Administration on Children and Families releases final rule on child welfare placements for LGBTQI+ youth

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Rachel Mackey

Legislative Director – Human Services & Education | Veterans & Military Services

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Key Takeaways

On April 30, the U.S. Department of Human Services Administration on Children and Families (ACF) issued a final rule on Designated Placement Requirements Under Titles IV-E and IV-B for LGBTQI+ Children, first proposed in September 2023. The final rule defines the characteristics of a Designated Placement that can meet the unique needs of youth in care who identify as LGBTQI+ and requires child welfare agencies to ensure there establish processes for youth to request, and have sufficient access to, such settings. 

To qualify as a Designated Placement under the new regulation, a provider must:

  • Commit to establishing an environment that supports the child’s status or identity;
  • Be trained with the appropriate knowledge and skills to provide for the needs of the child related to the child's self-identified sexual orientation, gender identity, and gender expression; and 
  • Facilitate the child’s access to age-or-developmentally appropriate resources, services, and activities that support their health and well-being.

Key highlights: In response to significant feedback, the final rule clarifies that agencies will have discretion in how to weigh requests for Designated Placements against other priorities for serving the best interest of the child. Additionally, it creates a pathway for agencies to offer services to LGBTQI+ youth who have requested a Designated Placement in order to preserve placement stability. The final rule also includes explicit language prohibiting retaliation against providers who do not opt into the Designated Placement classification and reiterates protections for youth who disclose their status.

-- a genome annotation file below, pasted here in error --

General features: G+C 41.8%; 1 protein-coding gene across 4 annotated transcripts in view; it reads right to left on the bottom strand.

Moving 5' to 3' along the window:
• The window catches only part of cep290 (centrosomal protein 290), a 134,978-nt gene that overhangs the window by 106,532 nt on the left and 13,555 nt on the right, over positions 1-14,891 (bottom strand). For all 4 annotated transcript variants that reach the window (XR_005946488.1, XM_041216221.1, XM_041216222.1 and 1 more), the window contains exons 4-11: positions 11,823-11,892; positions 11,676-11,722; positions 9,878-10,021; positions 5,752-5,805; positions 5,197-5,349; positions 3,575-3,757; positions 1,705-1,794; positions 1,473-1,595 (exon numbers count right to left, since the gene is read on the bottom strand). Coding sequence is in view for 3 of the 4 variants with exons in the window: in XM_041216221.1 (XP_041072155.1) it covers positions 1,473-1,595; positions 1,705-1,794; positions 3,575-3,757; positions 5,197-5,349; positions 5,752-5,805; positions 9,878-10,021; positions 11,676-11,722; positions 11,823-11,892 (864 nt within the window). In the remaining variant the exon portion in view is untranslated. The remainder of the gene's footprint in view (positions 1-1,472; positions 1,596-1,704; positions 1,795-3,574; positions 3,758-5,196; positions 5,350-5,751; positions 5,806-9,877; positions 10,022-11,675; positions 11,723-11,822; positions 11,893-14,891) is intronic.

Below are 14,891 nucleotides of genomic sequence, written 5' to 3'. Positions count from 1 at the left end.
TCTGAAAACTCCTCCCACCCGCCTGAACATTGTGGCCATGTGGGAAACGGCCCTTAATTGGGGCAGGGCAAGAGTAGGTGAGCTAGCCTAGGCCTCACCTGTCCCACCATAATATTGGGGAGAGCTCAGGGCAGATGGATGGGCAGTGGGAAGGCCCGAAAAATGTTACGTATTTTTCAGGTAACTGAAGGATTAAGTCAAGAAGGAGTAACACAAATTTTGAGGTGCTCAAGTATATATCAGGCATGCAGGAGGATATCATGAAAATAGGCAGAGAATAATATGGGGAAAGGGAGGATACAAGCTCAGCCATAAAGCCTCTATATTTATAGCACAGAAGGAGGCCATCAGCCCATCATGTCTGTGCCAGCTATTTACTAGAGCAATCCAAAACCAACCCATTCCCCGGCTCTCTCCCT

What it means for counties: County governments are tasked with administering the child welfare system in California, Colorado, Ohio, New York, North Carolina, North Dakota, Minnesota, Virginia and Pennsylvania, with hybrid systems in Nevada and Wisconsin. Counties serving as child welfare agencies in these states will have until 2026 to implement a process, designed by their states, for training, certifying and providing access to Designated Placements as part of case plans. 
 

NACo submitted comments on the proposed rule in November 2023 and will continue to monitor guidance and other developments related to the final rule's implementation.  

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